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Electric Mobility Cheaper In The Long Run

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Electric Mobility Cheaper In The Long Run
Electric Mobility Cheaper In The Long Run

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If traffic is to be greenhouse gas neutral in 2050, vehicles with alternative drives and new fuels that do not cause climate-damaging emissions will have to be used in the future. A recent study by the Öko-Institut in cooperation with the DVWG research center at the EBI and INFRAS on behalf of the Federal Environment Agency shows that the switch to electromobility is best from a cost perspective in direct comparison with other greenhouse gas-neutral drive and fuel options. Overall, the additional costs for switching to electric vehicles for cars are therefore a good quarter and for long-distance trucks around half cheaper than for vehicles that use methane, the electricity-based fuel.Hydrogen or synthetic gasoline and diesel can be operated from imports. In their scenarios, the experts included the economic costs for the purchase of the vehicles, the construction of the filling station and charging infrastructure, and the provision of energy in the period from 2010 to 2050.

The provision of energy makes the difference

According to the Öko-Institut, the most important part of the cost calculation is the provision of energy, i.e. the costs incurred for the manufacture, transport and use of the fuels. Up to refueling, depending on the technology, up to 50% more electricity is used for the production and distribution of electricity-based fuels from renewable energies than for electromobility. In addition, electric vehicles are also twice as energy-efficient when driving as vehicles with combustion engines. Both together drive the costs for the energy supply of the electricity-based fuels.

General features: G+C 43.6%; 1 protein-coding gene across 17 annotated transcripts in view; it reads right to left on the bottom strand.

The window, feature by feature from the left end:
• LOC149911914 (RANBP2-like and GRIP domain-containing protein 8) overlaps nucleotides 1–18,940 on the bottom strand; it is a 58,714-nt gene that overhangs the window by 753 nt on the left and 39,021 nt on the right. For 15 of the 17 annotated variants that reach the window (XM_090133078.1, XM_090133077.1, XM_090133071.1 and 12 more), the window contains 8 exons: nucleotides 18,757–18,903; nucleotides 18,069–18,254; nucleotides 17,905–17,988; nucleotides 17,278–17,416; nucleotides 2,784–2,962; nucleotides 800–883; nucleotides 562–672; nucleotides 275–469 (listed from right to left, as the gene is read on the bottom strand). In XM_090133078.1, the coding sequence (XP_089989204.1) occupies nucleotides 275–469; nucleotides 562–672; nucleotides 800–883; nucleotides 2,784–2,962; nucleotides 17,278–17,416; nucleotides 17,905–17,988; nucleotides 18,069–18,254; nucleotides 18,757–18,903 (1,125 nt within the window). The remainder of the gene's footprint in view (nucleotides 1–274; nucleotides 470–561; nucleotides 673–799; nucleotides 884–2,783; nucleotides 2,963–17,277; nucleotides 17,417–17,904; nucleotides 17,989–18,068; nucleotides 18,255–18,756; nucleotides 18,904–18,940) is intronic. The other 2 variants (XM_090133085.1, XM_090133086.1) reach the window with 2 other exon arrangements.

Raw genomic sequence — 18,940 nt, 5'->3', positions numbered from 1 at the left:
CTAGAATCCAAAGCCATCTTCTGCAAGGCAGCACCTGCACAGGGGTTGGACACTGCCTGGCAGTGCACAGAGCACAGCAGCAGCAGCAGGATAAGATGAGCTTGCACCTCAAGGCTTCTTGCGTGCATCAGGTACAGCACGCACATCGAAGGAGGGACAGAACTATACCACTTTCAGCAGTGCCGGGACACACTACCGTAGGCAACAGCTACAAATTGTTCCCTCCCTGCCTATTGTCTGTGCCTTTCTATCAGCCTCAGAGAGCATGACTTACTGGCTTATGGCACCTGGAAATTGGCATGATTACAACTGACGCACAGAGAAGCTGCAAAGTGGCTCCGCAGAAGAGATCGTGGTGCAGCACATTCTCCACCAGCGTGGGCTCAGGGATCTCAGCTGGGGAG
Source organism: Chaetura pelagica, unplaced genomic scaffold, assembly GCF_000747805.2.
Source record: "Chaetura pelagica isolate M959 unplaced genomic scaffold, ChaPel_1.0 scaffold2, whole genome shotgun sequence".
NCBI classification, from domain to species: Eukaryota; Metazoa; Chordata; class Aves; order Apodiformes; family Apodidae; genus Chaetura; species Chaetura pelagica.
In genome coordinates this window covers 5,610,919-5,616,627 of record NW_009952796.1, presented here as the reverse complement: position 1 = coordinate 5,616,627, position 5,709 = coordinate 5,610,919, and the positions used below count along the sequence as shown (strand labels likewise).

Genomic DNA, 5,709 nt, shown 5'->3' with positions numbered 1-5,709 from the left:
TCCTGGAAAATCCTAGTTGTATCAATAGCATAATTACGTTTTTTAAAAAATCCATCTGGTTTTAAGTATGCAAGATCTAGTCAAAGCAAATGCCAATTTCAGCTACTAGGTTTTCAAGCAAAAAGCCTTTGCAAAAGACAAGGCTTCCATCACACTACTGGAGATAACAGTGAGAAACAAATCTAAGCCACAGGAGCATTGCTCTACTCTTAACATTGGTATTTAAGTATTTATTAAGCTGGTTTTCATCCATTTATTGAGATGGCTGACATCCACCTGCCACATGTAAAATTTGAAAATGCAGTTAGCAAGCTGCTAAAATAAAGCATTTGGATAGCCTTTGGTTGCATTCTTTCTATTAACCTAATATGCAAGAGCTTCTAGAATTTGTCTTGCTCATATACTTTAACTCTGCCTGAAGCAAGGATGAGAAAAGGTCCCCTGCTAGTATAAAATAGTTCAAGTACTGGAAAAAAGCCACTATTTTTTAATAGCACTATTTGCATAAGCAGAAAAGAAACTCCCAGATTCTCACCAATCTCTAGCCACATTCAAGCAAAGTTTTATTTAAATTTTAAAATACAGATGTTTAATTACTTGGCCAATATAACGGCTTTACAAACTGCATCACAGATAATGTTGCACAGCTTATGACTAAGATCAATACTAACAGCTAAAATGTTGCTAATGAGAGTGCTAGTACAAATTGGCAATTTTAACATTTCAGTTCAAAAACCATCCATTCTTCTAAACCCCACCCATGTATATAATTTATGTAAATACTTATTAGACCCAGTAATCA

"The direct use of electricity is the cheapest option for long-term greenhouse gas-neutral transport in both passenger and freight transport," explains Peter Kasten, mobility expert and project manager of the study at the Öko-Institut. “Electric mobility is still expensive today, mainly because of the high battery costs. If, however, the costs for the electric vehicles align with those of the other vehicle types in the medium to long term, the balance will be clearly positive for the electric ones.”

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Manageable costs for restructuring the infrastructure

This also applies to the additional costs for setting up the petrol station and charging infrastructure. However, especially with the expansion of electromobility, according to Kasten, these are much more manageable than generally assumed: "The costs for the change in the energy infrastructure are significantly lower than a system change in the provision of energy and in the vehicle drives." And: "At this point there is politics and business asked to set the course for the future. Because only with a sufficiently available and reliable charging infrastructure can the electric vehicles survive on the market and exploit their advantages in energy costs."

This analysis applies to passenger transport as well as road freight transport. According to the research team, the additional economic costs for electric overhead line hybrid trucks between 2010 and 2050 are only half as high compared to the other greenhouse gas-neutral options, despite the investments in overhead line infrastructure on motorways. Due to the high mileage of the trucks, the cost advantages in providing energy for trucks have a particularly significant impact. Direct use of electricity is not available in aviation and shipping, and the electricity-based fuels are an important option for climate protection in these applications.

Here you can download the complete study "Development of a professional strategy for the energy supply of traffic by 2050". (sh)

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